What I learned from re-reading Amy’s Eyes proved invaluable when I wrote the novel for my thesis, and for each novel after that. The character who was most deeply unsettling was also the one for whom we feel the deepest sympathies. Good and evil were not nearly as separate as I’d previously imagined, and just because a person is Good, it doesn’t mean they don’t have deep flaws within them. And perhaps the deepest lesson- the one that wove its way through again and again in what became Elsinore Drowning: sometimes we injure those we love the best, even when- or perhaps especially when- we’re trying to do what’s best or right.

Have you ever had a book that seemed drastically different upon a re-read?

Until next time~


  1. Shelver506 said,

    Hmmm. Never heard of Amy’s Eyes before, but I may have to read it!

    As for your question, I can’t really think of a book that’s changed too much. Movies are what throw me for a loop. I’ll watch an old fave and go “Holy COW. I don’t remember THAT.”

  2. Joni Corak said,

    I just came upon your review thanks to a Google search for a lost memory of a book I had read and treasured as a child… and I’m so very glad I did. i, too, read Amy’s Eyes multiple times at different ages throughout my youth, but unlike you, haven’t given myself the opportunity to reread it as an adult — and now I can’t wait to. I know I have exactly that same thick copy you spoke of tucked away in one of many crates of books, and it will take some digging to locate, but I’m determined, now, to find it.
    When I first read the book, I was also about nine years old, and had also read my way through most of my tiny school’s tinier library, and had moved on to choosing the books that looked the most daunting — half out of a strange childhood version of ego, wanting to prove that of course I could read whatever I pleased, I was that smart, didn’t you know? — and the other half out of a genuine interest and innocent self-satisfaction I felt from not proving to anyone else, but to myself, that yes, I could, and not just that, but I Wanted to. The wanting felt the most important, if you can understand what I mean… I didn’t care much for the thought of being smart, but I liked the way that reading made me different from other classmates. Perhaps some of them could sit down and read what they liked, but it seemed so very rare that any of them ever did. Of course, I can’t know that for sure, but it wasn’t spoken of. Kids ran around and played outside, got into mischief and did what kids do, but I wasn’t just riding bikes or playing tag in the yard, I was doing all of that AND I was READING. for FUN no less. It felt like a secret society, a world where I got to know the secrets and stories that all the books held, and because of that, I felt special, in my own, private, silly little way.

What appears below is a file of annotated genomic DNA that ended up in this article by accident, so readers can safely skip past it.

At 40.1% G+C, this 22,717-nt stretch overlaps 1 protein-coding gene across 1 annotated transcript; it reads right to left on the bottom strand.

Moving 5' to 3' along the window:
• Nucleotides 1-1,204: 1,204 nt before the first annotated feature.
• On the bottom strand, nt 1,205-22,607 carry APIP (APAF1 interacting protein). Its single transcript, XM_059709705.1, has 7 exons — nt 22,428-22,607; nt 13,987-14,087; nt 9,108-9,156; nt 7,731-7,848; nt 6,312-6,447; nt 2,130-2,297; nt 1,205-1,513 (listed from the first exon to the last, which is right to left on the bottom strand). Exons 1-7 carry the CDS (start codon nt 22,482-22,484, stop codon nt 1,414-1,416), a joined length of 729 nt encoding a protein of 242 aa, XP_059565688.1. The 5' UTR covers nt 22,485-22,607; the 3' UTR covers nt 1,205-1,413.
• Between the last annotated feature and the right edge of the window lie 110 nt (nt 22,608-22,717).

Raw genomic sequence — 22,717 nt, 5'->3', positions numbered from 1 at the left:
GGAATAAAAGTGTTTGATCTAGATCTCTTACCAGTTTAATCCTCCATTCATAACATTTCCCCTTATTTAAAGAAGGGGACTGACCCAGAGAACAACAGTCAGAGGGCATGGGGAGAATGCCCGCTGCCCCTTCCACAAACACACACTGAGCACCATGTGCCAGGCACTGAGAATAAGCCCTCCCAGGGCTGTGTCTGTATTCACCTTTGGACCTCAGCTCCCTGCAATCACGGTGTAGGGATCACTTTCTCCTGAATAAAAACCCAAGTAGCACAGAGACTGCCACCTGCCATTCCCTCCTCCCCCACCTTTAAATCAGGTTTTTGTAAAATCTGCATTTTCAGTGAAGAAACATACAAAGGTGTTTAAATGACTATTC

I might sound crazy, but I feel like you may relate!

    In eighth grade or so, a teacher who took the time to keep me interested in things beyond the general class work, (thank god for teachers like that), tasked me with writing about meaningful books I had read so far in my short little life. Like you, so many years later, Amy’s Eyes made my list. As I get ready to delve into the book once again, inspired by the way you’ve written about it, I desperately wish I had that essay. I would love to hear my younger self trying to explain what made this particular book so worthwhile, so memorable. I’m willing to bet that the innocence in my thoughts then would prove sweet and a bit funny, now, at the very least… and at best maybe even surprisingly refreshing. I’d love to be able to revisit an opinion I’m sure I once held in such self-importantly high regard! 😊

    Without it, I suppose I’ll have to settle for my unreliable memory, but even that is good enough for me. In the meantime, I will tell you that I’m thankful for the painting I happened to see today, of an old-fashioned ship with billowing sails, that stirred the memory of a once-beloved book, and I am thankful for your review, that has set my determination to track it down once again. Thank you! 😊😊

  3. Lindsey Sampson said,

    I remember this book back in elementary. There was always a waiting period to check it out because EVERYONE wanted to read it. I was lucky enough to read it twice. It’s one of those books you remember forever. I’m 30 years old and am looking for a copy.